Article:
NASSER HUSSAIN: It’s a bit rich the Aussies lecturing us on quarantining for the Ashes… England have played 18 Tests during the pandemic while Tim Paine’s men have had just four – and all at home!
- Decisions will soon need to be made on issues around quarantining at the Ashes
- England captain Joe Root and director of cricket Ashley Giles face challenges
- Australia Test captain Tim Paine did not sound entirely empathetic in response
Right now, it feels as if England’s Test players are getting a lot of flak, particularly from Australia, about their attitude to quarantining at the Ashes. And that doesn’t sit comfortably with me.
England have played 18 Test matches since the start of the pandemic in March 2020. That’s five more than anyone else — and 14 more than Australia, whose four Tests all came at home against India last winter.
I’m quite proud of the way in which England’s Test team have kept the show on the road in difficult circumstances, moving in and out of bubbles and spending time away from their families. It’s draining. Mental health has suffered.
Tim Paine has not been full of empathy for England players over the demands of quarantining
Captain Joe Root (R) and the England players will be minded to take a stance on the Ashes soon
So for people in Australia to start lecturing them, and telling them they should simply suck it up, is a bit rich.
When Tim Paine, Australia’s Test captain, spoke recently I didn’t hear much empathy from a fellow professional. Now others have jumped on the Ashes bandwagon, as if England are somehow trying to dodge an important series.
I get all the arguments. Yes, England’s Test players are paid handsomely. Yes, representing your country, particularly in an away Ashes, is the highest honour there is for a professional cricketer. Yes, some of the players have chosen to add to their own burden by taking part in overseas T20 tournaments such as the IPL.
I understand all that. But unless you’ve spent time in a bubble — and some of these guys have done it repeatedly — you don’t get to lecture other people on how they should behave.
As Sportsmail’s table shows, England have had more pandemic Test matches than anyone else
I’m going to have to spend six days in a hotel room in Dubai before the T20 World Cup later this month and I’m dreading it. But that’s not a fraction of what the England Test players have gone through these past 18 months.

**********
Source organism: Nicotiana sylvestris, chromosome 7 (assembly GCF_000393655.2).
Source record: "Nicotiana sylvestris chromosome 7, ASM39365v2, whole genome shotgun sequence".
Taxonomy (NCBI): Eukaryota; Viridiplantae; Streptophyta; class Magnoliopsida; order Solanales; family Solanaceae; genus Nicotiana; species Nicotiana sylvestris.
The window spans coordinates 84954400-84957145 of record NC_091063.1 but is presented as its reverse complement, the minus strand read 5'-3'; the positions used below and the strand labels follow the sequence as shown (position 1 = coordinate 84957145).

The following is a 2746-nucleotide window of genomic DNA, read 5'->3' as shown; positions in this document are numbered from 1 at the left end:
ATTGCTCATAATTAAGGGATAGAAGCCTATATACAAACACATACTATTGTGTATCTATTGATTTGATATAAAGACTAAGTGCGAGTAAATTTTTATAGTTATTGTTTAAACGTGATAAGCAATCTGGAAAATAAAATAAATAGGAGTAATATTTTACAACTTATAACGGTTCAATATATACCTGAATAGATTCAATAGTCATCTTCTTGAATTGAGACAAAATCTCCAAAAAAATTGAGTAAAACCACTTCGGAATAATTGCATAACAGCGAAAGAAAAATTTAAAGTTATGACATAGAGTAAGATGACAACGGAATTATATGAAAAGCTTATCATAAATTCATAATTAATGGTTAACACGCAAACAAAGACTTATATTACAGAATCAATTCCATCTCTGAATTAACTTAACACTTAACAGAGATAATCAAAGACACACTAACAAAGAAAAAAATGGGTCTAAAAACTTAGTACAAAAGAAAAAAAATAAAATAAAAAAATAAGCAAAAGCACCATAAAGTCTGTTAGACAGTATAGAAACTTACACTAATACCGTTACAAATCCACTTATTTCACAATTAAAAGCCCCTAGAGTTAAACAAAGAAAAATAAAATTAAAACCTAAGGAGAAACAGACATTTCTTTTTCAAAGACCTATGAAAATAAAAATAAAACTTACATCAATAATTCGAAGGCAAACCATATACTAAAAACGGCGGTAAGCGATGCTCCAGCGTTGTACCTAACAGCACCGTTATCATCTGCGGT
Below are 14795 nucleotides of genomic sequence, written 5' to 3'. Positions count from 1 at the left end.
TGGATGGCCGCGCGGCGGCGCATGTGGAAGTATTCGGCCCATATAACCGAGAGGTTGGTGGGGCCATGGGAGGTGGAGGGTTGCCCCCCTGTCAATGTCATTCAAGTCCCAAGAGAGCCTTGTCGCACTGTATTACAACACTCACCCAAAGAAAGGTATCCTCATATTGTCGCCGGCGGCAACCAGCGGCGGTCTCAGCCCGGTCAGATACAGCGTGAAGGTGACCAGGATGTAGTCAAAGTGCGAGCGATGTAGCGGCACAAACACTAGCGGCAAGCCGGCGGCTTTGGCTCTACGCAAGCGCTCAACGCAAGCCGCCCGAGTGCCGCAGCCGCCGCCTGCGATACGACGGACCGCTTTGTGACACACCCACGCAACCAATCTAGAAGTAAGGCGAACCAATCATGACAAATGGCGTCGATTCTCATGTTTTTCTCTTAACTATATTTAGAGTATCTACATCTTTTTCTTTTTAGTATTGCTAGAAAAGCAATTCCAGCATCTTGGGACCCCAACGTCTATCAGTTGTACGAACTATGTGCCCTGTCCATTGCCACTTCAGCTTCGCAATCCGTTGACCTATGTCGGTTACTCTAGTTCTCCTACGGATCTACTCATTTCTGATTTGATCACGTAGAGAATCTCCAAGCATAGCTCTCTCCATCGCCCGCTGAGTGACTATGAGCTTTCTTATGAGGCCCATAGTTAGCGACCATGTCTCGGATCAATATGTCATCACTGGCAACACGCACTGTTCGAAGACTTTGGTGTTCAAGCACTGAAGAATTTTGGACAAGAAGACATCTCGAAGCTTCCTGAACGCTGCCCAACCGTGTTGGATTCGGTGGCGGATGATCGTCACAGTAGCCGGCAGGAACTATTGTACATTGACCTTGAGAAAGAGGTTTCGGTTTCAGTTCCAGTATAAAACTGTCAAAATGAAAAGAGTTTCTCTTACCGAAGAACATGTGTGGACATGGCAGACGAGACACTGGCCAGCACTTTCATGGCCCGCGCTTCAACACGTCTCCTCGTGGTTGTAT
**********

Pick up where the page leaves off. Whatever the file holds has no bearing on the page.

Where I do see what Paine is saying is that grown-up decisions will need to be made at some point.
The Ashes look as if they’re going ahead, so at some point — probably over the next day or two — the players will need to take a stance. I don’t like the silence. Only a few players — Jos Buttler, Stuart Broad and Dan Lawrence — have really said what they think, but in general people have been afraid to break ranks.
As we saw when England left Pakistan in the lurch recently by pulling out of this month’s T20 tour, communication needs to be better.
What Joe Root needs now is as much certainty as possible if he’s going to try to become only the second England captain since Mike Gatting in 1986-87 to win in Australia.
England director of cricket Ashley Giles faces a delicate balancing act in the coming months
He’s spent too long of late trying to lead his country with one hand tied behind his back.
Some of it has been out of his control, because of Covid. But England have overthought their rest-and-rotation policy, and become too cute with their planning. What they need now is to pick the best team available and not fret if they then pick the same side for the next game.
And certainty will only come if he can have honest conversations with his players.
If I were captain, I’d need to be sure that anyone on that trip is 100 per cent committed. Fifty-fifty is nowhere near good enough on a tour like Australia, which can be bloody hard work at the best of times.
He’s already going to be without Jofra Archer and possibly Ben Stokes.
One of Root’s tasks will be to ensure that anyone taking part in trips is steadfastly committed
The least Root deserves now is for the players to make adult decisions — maybe tough decisions — and commit wholeheartedly to the trip.
Back in 2001-02, in the aftermath of the 9/11 terrorist attacks, I had to have honest conversations with my players about the tour of India that was coming up. Robert Croft and Andy Caddick pulled out and I respected that.
I also knew they would not have been much use to us in India if their minds weren’t fully on the job.
So it’s a delicate balancing act for Root and Ashley Giles, the director of cricket. They need to be considerate about the players’ mental health as they prepare to enter yet another bubble on one of the toughest tours of all. But they also know their only chance of winning in Australia is if everyone is on board.
That’s why I don’t like these easy judgments from the other side of the world. If the last 18 months have taught us anything, surely it’s the importance of empathy.
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